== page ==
Computing, as a science and an industry, has always been intimately connected with games, and with none more so than chess.
The quest to build a computer grandmaster has helped bring focus to computing research since the 1950s and was a major line of inquiry in artificial intelligence. Few advances in hardware came unaccompanied by parallel advances in computer chess; there was a program for IBM mainframes in 1958 and one for $10-million Cray supercomputers by the 1970s. Commercial programs contributed to the demand for the first personal computers in the 1980s.
So it’s not surprising that eight years after IBM’s Deep Blue chess computer defeated world champion Garry Kasparov in what was billed as the ultimate test of man vs. machine, experts still debate whether that match is computing’s last word on the subject -- and even whether the computer didn’t somehow, well, cheat.
The issue has been getting a new airing, thanks to an exhibit installed this month at the Computer History Museum in Mountain View.
Titled “Mastering the Game: A History of Computer Chess,” the exhibit chiefly covers the 50 years of efforts to teach a machine to play a quintessentially human pastime culminating in the Deep Blue-Kasparov match. The museum launched the exhibit with a two-hour panel discussion whose participants’ careers spanned the same period.
They were Edward Feigenbaum, a professor of computer science at Stanford University and a leading artificial-intelligence expert; John McCarthy, a Stanford emeritus professor who built a machine that defeated a Soviet computer chess team in 1965 (“The Soviets had a better program but a worse computer,” he told the audience); David Levy, a British grandmaster who won a series of bets against chess computers in the 1970s and 1980s that inspired programmers to refine their machines; and Murray Campbell, a member of the IBM team that built Deep Blue. (The team disbanded after its victory.)
The role of chess in artificial-intelligence research received special attention from the group. The field’s pioneers believed that the knowledge, judgment, learning ability and even psychology of a chess master could be replicated in hardware and software.
Chess appeared to be a well-defined, accessible challenge. “There was a pool of human experts, a rating scale [of players] so you could judge your progress, and it was difficult to solve,” Campbell told the museum audience.
He might have mentioned the further virtue that it’s not that difficult. The number of potential moves a computer has to consider in a chess game has been estimated at 10 to the 120th power (a one followed by 120 zeros). This is an immense number, vastly greater than the estimated quantity of subatomic particles in the universe. But it’s handily outstripped by the corresponding number in the Japanese board game Go, which has been estimated at 10 to the 761st power. Interestingly, computers haven’t come close to mastering Go.
In 1957, the artificial-intelligence pioneer Herbert Simon predicted that a machine would be chess champion of the world within 10 years. He was off by three decades. More important, however, his prediction of how computers would solve chess proved to be entirely wrong -- to artificial intelligence’s enduring chagrin.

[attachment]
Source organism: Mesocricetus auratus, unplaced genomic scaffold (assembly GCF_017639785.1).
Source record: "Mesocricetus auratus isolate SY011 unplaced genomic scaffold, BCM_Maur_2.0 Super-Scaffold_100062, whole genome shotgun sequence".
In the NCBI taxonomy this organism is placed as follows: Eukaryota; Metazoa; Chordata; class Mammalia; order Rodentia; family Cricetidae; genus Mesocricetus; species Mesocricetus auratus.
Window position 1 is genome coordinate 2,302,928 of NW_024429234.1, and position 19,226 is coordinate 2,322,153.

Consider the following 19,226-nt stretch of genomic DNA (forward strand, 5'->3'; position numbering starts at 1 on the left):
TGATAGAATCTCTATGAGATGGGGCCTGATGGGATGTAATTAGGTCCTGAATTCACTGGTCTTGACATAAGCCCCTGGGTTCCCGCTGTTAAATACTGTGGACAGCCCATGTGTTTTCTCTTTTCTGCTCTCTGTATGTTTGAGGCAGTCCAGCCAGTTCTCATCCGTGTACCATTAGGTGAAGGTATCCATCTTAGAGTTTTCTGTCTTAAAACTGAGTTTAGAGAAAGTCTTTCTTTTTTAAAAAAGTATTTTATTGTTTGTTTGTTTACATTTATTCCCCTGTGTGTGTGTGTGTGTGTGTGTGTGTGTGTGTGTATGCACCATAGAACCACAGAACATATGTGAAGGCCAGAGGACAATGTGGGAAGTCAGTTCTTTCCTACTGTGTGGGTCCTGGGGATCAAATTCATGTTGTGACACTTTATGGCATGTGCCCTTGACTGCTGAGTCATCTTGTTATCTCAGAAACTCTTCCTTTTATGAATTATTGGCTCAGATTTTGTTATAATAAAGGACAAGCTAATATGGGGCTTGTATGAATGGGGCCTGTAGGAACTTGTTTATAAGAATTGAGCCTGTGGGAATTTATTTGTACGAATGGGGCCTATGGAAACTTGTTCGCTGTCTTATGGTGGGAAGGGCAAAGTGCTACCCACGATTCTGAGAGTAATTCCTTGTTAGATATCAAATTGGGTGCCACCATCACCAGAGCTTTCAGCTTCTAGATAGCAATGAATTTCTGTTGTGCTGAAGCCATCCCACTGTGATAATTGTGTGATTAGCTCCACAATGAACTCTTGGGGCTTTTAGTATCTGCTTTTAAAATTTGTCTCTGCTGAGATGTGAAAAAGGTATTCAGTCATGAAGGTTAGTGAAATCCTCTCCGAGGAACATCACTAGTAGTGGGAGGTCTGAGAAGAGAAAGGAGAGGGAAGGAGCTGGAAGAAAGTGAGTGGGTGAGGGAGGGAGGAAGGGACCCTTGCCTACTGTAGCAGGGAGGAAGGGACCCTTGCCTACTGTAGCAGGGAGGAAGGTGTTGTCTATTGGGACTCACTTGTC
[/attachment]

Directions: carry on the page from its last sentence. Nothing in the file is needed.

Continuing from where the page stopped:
Deep Blue’s victory “challenged the fundamental hypothesis that AI had grown up with,” says Feigenbaum. Rather than building on knowledge and experience to learn, human-style, Deep Blue prevailed by brute force: Its massive computing power allowed it to investigate up to 200 million possible positions per second and select the right one by measuring them against specifications preprogrammed by humans.
On the surface, the result resembled human cogitation and strategic planning closely enough to unnerve Kasparov. The world champion, who had been mentally prepared for battle with an entirely different sort of adversary, lost the second game of the six-game match and never recovered his poise.
Deep Blue’s strategic and imaginative qualities were illusory, however. “Deep Blue did not have an effective ability to learn,” Campbell said at the forum. “The entire machine was honed and tuned by hand.” Creating a program that learned chess as humans do, from teachers, books and their own playing experience, would be “well beyond the current state of the art,” he added.
For that reason, computing and artificial-intelligence professionals still seem to regard Deep Blue’s victory as somehow unsatisfactory, the cybernetic equivalent of a boxer who pulverizes every opponent by sheer muscle, but doesn’t have the slightest sense of technique or finesse.
McCarthy expressed this frustration when he threw out the idea of a man-machine tournament “with extremely stringent restrictions on the speed of computers,” like thoroughbreds forced to carry extra weight in a race. Under such conditions the computers “might be able to beat humans, but they would have to be clever.”
Nor do artificial-intelligence proponents consider Deep Blue’s brute-force victory a conclusive refutation of their theories. “We still have a lot to learn from chess playing,” Feigenbaum says. While a superhuman search capability and speed succeed in computer chess, he says, artificial knowledge and learning algorithms still succeed better than brute force in every other field examined by artificial intelligence.
Interestingly, the chess world seems to be more comfortable with anthropomorphizing Deep Blue’s victory than the computing world. Asked at the forum if the machine’s win was “legitimate,” Levy replied, “Most definitely.”
After all, he said, a chess match is partially psychological, and Deep Blue won on that battlefield.
“Kasparov’s psyche was destroyed,” Levy said. “In a six-game match, if your psyche is destroyed in game two, you’re not going to play well after that. It was a perfectly legitimate method.”